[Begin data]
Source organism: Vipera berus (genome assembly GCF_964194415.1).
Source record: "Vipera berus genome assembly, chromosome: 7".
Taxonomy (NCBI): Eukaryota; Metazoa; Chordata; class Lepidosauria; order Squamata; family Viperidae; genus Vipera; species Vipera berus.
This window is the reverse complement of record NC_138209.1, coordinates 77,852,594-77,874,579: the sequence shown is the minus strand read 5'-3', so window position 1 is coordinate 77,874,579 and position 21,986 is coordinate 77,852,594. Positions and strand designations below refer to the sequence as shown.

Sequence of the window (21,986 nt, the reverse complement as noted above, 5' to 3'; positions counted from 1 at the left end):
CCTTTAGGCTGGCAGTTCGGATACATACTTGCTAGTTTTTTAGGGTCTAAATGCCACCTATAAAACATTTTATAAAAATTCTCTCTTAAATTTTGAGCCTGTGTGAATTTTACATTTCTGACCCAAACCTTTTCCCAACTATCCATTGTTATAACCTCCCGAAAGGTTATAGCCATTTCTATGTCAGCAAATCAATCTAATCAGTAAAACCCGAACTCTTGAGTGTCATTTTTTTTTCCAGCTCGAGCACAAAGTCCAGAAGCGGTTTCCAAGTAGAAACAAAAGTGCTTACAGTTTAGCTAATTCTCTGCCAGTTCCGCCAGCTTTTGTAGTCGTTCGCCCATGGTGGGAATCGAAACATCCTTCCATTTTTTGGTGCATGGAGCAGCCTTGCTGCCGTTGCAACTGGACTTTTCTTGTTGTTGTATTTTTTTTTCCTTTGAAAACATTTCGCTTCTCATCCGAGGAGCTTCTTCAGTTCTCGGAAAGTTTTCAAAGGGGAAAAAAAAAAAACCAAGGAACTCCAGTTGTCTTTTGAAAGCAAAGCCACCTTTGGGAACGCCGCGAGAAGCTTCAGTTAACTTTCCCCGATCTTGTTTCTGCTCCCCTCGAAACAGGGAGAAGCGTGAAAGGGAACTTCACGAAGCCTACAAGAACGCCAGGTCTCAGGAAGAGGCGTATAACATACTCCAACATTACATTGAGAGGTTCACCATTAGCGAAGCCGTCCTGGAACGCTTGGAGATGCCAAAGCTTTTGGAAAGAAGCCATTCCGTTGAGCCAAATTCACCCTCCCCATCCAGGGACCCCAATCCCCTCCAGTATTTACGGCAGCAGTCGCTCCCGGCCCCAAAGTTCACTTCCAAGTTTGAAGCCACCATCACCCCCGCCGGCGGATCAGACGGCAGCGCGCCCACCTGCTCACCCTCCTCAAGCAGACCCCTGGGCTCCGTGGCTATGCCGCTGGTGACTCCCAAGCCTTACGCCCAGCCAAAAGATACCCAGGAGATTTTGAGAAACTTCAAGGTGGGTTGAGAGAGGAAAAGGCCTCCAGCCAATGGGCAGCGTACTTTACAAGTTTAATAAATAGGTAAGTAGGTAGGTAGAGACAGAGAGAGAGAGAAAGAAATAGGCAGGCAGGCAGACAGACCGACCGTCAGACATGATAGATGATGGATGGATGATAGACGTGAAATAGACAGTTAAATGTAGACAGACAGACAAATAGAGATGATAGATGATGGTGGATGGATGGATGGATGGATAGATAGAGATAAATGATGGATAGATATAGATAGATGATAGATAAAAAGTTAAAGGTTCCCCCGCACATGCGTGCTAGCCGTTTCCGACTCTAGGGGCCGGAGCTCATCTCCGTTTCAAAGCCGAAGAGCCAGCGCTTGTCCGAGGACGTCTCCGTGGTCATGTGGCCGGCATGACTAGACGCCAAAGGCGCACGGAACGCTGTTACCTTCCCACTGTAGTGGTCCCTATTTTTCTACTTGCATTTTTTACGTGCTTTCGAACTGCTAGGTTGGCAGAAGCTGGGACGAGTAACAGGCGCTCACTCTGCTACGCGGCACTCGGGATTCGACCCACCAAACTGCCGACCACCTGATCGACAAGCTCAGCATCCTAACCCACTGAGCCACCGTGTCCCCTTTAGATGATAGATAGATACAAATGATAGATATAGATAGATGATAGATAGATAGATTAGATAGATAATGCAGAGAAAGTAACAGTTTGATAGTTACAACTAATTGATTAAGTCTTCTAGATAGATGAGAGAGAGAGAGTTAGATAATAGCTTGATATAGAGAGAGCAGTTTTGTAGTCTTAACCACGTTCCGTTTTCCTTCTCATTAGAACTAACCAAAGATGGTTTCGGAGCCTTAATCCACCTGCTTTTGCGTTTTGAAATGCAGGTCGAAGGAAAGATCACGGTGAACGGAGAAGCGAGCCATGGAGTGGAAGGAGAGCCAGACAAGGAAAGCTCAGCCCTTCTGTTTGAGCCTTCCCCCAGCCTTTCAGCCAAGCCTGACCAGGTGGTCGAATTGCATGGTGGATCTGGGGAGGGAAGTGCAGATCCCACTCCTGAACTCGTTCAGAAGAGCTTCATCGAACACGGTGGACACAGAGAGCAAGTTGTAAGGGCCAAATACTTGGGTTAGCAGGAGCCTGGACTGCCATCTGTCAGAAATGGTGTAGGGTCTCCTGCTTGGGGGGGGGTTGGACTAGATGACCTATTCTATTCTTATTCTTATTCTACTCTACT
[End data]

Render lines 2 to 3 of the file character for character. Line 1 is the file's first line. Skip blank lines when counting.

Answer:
Source record: "Vipera berus genome assembly, chromosome: 7".
Taxonomy (NCBI): Eukaryota; Metazoa; Chordata; class Lepidosauria; order Squamata; family Viperidae; genus Vipera; species Vipera berus.